It is possible that SPH has been operating with too much fat and the payroll really needs to be trimmed. But the main suspicion is that Ng does not know how to run a business, particularly a media business. For example, there is no hint that cost reduction via across-the-board salary reduction was ever considered. The same 8 – 9% payroll cost reduction can be achieved by everybody taking a pay cut in view of lean times. In such an arrangement, the lowest-paid may have to take, say, a 2% pay cut, while the highest, perhaps 25%. You’d still achieve the 8 – 9% payroll cost reduction overall.
Many companies have taken this route in hard times. The big advantage this method brings is that skills and institutional knowledge are retained in readiness for the upturn. Having many hands on deck can help power a recovery. It also has the advantage of reinforcing esprit de corps, a much-needed asset when things get tough.
In fact, if circulation is holding up, as pointed out above, then cutting back on newsroom headcount may be self-defeating. The cut-back may mean less content, and in due time, subscribers may then think it isn’t worth their money. So not only is advertising revenue in crisis today, before long subscription revenue may also follow suit.
In any case, the two methods are not mutually exclusive. One can have a mix of absolutely minimal retrenchments — of those positions which are not ever going to be needed in the future restructured business, and if the individuals cannot be fitted anywhere else in the organisation — and across-the-board pay cuts for those remaining.
One drawback of across-the-board pay cuts is that your best talent — the ones who can command better pay elsewhere — will likely look for new jobs rather than stick with a lowered salary. Unlike retrenchments, management therefore cannot control who leaves and who stays. But actually, even in ordinary times, people come and go. My life experience is that the majority of people aren’t looking exclusively for best available pay; job satisfaction is just as important. Leadership and inspiration in an organisation can make up for better pay elsewhere. In any case, if we wish to be brutal about the truth, how many other media organisations in Singapore are there to defect to?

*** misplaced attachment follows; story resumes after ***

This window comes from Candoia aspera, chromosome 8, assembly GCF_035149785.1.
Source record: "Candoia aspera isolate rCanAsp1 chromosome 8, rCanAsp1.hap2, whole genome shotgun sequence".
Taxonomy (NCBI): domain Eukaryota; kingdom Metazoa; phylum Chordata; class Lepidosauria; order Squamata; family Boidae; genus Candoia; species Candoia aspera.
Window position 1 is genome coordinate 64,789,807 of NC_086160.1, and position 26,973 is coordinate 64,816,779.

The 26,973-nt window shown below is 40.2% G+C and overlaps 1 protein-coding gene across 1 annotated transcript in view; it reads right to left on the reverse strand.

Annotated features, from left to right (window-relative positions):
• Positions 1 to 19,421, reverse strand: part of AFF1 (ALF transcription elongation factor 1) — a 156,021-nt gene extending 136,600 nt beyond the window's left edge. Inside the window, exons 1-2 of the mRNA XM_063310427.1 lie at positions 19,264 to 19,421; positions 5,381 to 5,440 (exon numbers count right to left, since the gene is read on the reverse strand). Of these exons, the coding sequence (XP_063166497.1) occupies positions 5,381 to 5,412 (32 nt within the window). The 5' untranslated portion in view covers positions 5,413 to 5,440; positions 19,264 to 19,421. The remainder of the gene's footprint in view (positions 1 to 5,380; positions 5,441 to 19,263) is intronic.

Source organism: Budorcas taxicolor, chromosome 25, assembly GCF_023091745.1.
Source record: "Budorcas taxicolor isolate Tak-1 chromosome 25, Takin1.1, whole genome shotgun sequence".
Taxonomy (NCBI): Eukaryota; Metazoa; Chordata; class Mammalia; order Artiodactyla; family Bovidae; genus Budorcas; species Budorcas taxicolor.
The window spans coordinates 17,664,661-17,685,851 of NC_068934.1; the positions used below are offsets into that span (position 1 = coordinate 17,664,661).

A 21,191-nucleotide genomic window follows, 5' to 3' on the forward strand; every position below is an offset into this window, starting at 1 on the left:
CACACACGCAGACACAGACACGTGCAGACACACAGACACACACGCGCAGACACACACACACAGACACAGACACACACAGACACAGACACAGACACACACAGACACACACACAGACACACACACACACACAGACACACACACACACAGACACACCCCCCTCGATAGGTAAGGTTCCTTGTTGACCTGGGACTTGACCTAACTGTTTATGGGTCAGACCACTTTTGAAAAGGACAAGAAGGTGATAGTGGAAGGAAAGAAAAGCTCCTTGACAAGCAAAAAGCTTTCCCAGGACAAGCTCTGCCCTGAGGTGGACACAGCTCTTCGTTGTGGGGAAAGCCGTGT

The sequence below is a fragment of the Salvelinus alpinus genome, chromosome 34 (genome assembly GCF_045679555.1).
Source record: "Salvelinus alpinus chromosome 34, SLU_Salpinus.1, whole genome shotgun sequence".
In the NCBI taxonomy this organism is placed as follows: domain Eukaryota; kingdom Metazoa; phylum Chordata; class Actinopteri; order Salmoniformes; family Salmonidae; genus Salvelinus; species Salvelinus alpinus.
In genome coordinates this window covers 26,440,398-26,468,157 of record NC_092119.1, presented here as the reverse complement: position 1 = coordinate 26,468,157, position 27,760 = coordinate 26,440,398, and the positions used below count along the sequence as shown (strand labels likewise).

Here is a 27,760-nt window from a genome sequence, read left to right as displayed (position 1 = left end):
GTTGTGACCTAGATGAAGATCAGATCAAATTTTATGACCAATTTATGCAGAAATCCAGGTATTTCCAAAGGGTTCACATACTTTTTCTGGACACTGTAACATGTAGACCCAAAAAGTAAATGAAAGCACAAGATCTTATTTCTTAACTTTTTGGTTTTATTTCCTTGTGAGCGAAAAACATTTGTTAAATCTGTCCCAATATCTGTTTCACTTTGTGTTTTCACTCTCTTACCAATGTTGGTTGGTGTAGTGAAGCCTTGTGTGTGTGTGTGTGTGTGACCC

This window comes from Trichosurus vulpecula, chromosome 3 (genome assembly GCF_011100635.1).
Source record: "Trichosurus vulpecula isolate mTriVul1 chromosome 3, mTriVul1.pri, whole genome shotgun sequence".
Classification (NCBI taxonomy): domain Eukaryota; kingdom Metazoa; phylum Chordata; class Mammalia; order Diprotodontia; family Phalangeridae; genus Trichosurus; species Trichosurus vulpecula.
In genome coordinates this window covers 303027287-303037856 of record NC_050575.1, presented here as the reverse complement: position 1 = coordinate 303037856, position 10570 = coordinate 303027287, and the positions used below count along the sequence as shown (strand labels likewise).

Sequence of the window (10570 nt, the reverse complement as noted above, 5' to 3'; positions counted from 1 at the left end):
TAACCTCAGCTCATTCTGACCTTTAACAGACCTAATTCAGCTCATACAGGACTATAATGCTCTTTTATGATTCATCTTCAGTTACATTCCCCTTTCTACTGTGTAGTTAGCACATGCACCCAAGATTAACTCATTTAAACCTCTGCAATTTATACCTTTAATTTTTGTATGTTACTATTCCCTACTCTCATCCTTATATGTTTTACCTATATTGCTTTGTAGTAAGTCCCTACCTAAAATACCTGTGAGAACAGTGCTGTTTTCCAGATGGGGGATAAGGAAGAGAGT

Of course we all know that the downturn suffered by SPH is not a cyclical one. There may be no point retaining talent for the “expected upturn” when none can be expected. However, if one really takes this view, then one has to admit that the long term future is one of closing shop. I don’t think SPH is yet thinking this thought. On the contrary, there is this snippet of information about “long-term growth”:
Beyond cost savings, the company is also looking to position itself for longer-term growth, by stepping up investments in digital, data analytics, radio and content marketing. This means investing in technology, but also in technical headcount and expertise, said Mr Ng.
“Even as we are streamlining, we are also investing. In fact, we are beefing up our newsdesks in various areas so that we can improve our regional reach and flagship products beyond Singapore,” he added.
— Straits Times, 12 Oct 2017, SPH to step up staff cuts and focus on long-term growth. Link.
These are very vague ideas. Firstly, I don’t see how radio is every going to make much money. As for “content marketing”, what content does SPH have that is really saleable? Then, to be frank, “regional reach and flagship products beyond Singapore” is just pie-in-the-sky. The idea cannot be fleshed out without tripping over SPH’s editorial culture — a problem which I will discuss in Part 2.
Yet, SPH is going ahead with hiring ten more foreign correspondents. They are rushing headlong into greater costs without a properly articulated and critiqued business plan. (As an aside, I know there is much criticism about SPH hiring “foreigners”. This misreads what it actually said. The ten new foreign correspondents do not necessarily have to be non-Singaporeans.)
I am no fan of SPH and its chief title, the Straits Times. It think its duopoly with Mediacorp has held us back, by deadening Singaporeans’ minds and suppressing political engagement. But for now I rather like my ringside seat, watching it as it staggers about, bloodied and confused.